June 6 (Bloomberg) -- The European Federation of Energy Traders has written to more than 25 natural gas grid operators requesting details on where to find data they should be reporting under a 2009 European Union regulation.
The letters requested grid operators for information regarding the near real-time flows at interconnection points and the amount of gas in the grid’s pipelines, or linepack, Colin Lyle, board member and chairman of Amsterdam-based EFET’s gas committee, said yesterday by telephone. The correspondences were sent at the beginning of last month, he said.
EFET can’t find the information on websites of the various operators, which suggests they may not be complying with regulation, Lyle said, declining to comment on which grids the letters were addressed to. The number of responses so far has been “disappointing,” he said.
The European Network of Transmission System Operators for Gas, which represents more than 40 grid companies, said while it didn’t receive the letter from EFET, it was aware that some of its members had. Entsog’s working group on transparency is currently discussing options for a coordinated response, it said today in an e-mail.
The EU’s so-called third energy package came into force in 2009, intending to open gas and electricity markets and separate transmission networks from generation businesses. The newly created network companies then became responsible for providing transparent data about their activities.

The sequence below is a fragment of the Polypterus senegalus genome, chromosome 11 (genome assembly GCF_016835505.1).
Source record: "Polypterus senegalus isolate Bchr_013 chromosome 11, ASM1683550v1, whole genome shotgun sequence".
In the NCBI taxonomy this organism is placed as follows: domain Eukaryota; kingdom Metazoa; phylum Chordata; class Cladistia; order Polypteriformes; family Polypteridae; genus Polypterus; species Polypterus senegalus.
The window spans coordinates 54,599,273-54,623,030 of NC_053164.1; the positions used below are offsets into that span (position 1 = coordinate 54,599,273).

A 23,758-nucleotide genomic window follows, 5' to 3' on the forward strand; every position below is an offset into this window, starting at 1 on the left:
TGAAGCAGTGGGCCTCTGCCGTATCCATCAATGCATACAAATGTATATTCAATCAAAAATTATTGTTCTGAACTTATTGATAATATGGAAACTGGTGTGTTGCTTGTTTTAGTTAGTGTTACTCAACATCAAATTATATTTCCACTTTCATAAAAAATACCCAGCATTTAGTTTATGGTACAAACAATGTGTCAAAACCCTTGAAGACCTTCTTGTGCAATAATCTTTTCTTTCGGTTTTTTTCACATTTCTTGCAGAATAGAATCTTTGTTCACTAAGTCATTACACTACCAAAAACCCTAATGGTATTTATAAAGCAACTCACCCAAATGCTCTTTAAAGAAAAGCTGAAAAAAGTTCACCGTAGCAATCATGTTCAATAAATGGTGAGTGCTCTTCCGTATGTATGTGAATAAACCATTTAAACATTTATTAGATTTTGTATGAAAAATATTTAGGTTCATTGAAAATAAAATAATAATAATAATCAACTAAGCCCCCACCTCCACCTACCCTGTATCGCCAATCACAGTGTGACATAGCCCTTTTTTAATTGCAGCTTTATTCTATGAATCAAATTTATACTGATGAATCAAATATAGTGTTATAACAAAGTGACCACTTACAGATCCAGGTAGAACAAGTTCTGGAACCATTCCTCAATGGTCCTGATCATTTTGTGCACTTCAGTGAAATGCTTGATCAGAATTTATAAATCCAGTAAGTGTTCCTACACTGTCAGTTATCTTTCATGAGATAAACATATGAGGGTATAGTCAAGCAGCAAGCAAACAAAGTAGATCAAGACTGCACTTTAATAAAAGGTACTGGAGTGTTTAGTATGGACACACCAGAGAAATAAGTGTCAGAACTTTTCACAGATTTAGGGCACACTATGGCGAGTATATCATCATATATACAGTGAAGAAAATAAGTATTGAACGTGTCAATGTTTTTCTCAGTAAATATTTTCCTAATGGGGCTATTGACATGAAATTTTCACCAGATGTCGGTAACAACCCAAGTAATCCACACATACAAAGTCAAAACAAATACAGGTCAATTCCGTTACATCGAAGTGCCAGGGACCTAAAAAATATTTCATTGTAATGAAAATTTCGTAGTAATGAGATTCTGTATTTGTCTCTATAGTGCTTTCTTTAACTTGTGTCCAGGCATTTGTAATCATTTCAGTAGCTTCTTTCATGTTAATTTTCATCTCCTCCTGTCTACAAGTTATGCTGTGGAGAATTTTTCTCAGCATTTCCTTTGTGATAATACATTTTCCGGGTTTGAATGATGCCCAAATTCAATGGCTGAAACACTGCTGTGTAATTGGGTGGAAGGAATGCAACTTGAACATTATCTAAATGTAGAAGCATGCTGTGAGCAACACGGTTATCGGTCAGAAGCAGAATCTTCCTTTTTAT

A set of rules under the EU’s REMIT transparency regulation for trade data reporting for power and gas markets is expected to be passed this month, the European Commission, the bloc’s regulatory arm, said on April 24. The regulation will take six months to come into force, with reporting probably starting by the end of the year.
“There’s still a need to make sure there’s full reporting,” Walter Boltz, vice chairman at the Agency for the Cooperation of Energy Regulators, said in a June 3 interview at the Eurelectric conference in London. “In some cases some companies have not fully realized what they should report or they have a different understanding.”
Some countries, especially in central and eastern Europe, still need to “spread the word” on the new legislation, Boltz said. A number of member states still need to implement regulation stipulating fines for non-compliance, he added.
“I think over time, once the implementing act is there, it will probably be sorted out step by step because there will be some violations of reporting requirements and some people will get fined and then they know it,” he said. “If you process information that could potentially have insider value, the safest way is to publish it, then you are on the safe side.”
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